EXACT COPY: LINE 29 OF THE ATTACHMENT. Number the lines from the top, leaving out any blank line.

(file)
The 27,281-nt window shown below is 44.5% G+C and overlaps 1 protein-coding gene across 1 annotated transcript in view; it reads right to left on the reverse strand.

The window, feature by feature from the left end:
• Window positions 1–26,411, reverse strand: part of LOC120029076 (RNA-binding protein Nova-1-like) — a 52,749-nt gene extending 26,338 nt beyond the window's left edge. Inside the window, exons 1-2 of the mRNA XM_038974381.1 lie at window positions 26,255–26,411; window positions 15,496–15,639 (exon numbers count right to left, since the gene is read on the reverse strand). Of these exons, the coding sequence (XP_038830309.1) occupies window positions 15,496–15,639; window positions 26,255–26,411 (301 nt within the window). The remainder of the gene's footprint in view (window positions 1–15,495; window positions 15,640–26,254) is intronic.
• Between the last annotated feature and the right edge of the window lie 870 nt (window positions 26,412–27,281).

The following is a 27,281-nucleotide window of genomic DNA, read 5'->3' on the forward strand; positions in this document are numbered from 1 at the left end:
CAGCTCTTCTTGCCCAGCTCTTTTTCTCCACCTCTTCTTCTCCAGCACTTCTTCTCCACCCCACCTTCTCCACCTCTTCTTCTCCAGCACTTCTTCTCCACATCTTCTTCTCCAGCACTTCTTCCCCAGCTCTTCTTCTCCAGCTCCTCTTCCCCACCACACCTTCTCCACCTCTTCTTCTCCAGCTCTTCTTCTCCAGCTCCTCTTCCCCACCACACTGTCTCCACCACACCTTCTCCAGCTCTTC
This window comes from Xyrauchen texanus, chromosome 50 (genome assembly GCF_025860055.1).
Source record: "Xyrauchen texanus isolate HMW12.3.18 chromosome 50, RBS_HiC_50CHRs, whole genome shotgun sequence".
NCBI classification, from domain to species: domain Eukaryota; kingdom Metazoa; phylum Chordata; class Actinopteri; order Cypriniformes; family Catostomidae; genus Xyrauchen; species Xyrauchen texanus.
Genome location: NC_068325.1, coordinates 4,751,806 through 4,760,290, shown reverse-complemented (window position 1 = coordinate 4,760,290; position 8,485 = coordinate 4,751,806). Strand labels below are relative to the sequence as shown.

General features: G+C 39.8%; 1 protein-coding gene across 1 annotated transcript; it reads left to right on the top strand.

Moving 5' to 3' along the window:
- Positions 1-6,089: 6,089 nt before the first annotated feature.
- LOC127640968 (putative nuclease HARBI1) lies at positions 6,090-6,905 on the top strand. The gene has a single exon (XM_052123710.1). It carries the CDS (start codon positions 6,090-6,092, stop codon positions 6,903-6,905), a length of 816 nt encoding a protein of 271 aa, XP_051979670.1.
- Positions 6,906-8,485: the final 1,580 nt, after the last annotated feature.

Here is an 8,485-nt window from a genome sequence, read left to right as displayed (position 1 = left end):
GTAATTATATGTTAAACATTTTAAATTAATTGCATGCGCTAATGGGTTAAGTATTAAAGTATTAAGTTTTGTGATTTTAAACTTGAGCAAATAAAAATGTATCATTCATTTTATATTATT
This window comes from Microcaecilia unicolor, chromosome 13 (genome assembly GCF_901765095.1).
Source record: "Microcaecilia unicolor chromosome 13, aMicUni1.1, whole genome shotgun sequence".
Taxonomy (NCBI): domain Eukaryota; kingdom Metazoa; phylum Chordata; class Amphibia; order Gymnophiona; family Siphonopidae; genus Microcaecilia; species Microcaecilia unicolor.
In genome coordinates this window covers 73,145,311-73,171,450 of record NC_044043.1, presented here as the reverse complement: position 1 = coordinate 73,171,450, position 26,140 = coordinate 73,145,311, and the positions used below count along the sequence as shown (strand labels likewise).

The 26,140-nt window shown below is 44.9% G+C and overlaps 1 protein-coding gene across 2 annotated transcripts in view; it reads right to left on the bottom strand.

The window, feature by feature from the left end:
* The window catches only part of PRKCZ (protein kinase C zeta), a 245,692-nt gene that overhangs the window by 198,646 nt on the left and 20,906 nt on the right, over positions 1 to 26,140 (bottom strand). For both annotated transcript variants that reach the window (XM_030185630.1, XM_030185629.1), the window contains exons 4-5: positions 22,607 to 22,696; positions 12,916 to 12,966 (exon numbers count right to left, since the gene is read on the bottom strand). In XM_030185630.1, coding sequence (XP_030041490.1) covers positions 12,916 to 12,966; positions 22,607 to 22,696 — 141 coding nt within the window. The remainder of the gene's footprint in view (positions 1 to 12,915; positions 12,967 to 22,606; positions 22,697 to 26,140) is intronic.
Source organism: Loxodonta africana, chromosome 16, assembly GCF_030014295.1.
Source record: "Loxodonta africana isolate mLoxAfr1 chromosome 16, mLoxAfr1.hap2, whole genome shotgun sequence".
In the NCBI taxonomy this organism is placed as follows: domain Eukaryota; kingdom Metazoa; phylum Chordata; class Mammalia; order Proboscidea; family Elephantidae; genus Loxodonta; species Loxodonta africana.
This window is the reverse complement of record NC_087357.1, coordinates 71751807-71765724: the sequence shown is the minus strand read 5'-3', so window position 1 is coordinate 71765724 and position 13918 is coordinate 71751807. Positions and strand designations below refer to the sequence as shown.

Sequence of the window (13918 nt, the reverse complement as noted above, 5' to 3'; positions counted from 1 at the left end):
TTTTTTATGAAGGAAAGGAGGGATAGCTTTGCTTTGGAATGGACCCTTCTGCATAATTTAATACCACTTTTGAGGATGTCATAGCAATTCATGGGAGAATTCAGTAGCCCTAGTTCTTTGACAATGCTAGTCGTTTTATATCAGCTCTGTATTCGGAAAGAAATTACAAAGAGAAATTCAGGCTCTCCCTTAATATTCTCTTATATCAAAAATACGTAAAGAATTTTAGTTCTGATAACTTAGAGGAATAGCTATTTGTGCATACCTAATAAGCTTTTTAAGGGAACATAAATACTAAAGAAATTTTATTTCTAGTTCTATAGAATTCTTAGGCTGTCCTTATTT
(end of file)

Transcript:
Sequence of the window (13918 nt, the reverse complement as noted above, 5' to 3'; positions counted from 1 at the left end):